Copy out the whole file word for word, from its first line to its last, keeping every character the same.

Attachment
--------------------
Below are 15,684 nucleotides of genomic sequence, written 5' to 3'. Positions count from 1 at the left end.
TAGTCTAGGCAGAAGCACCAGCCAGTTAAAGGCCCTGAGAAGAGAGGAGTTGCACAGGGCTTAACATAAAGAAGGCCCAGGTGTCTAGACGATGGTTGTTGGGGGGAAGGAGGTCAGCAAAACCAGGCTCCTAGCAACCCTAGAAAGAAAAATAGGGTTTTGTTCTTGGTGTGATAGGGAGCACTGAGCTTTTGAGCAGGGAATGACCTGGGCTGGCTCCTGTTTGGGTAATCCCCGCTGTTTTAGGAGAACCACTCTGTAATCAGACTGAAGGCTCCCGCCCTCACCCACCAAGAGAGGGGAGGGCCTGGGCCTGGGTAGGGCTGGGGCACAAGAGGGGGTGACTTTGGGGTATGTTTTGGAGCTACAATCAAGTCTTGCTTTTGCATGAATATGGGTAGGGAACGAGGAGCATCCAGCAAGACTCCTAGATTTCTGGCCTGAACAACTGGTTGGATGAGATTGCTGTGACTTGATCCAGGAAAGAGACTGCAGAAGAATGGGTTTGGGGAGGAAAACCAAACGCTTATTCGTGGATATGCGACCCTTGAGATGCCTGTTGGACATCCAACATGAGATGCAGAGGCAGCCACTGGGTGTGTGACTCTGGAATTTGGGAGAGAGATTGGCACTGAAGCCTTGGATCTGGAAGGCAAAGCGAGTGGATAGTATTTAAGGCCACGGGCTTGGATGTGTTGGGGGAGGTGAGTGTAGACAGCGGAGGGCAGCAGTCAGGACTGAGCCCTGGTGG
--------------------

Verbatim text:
Below are 15,684 nucleotides of genomic sequence, written 5' to 3'. Positions count from 1 at the left end.
TAGTCTAGGCAGAAGCACCAGCCAGTTAAAGGCCCTGAGAAGAGAGGAGTTGCACAGGGCTTAACATAAAGAAGGCCCAGGTGTCTAGACGATGGTTGTTGGGGGGAAGGAGGTCAGCAAAACCAGGCTCCTAGCAACCCTAGAAAGAAAAATAGGGTTTTGTTCTTGGTGTGATAGGGAGCACTGAGCTTTTGAGCAGGGAATGACCTGGGCTGGCTCCTGTTTGGGTAATCCCCGCTGTTTTAGGAGAACCACTCTGTAATCAGACTGAAGGCTCCCGCCCTCACCCACCAAGAGAGGGGAGGGCCTGGGCCTGGGTAGGGCTGGGGCACAAGAGGGGGTGACTTTGGGGTATGTTTTGGAGCTACAATCAAGTCTTGCTTTTGCATGAATATGGGTAGGGAACGAGGAGCATCCAGCAAGACTCCTAGATTTCTGGCCTGAACAACTGGTTGGATGAGATTGCTGTGACTTGATCCAGGAAAGAGACTGCAGAAGAATGGGTTTGGGGAGGAAAACCAAACGCTTATTCGTGGATATGCGACCCTTGAGATGCCTGTTGGACATCCAACATGAGATGCAGAGGCAGCCACTGGGTGTGTGACTCTGGAATTTGGGAGAGAGATTGGCACTGAAGCCTTGGATCTGGAAGGCAAAGCGAGTGGATAGTATTTAAGGCCACGGGCTTGGATGTGTTGGGGGAGGTGAGTGTAGACAGCGGAGGGCAGCAGTCAGGACTGAGCCCTGGTGG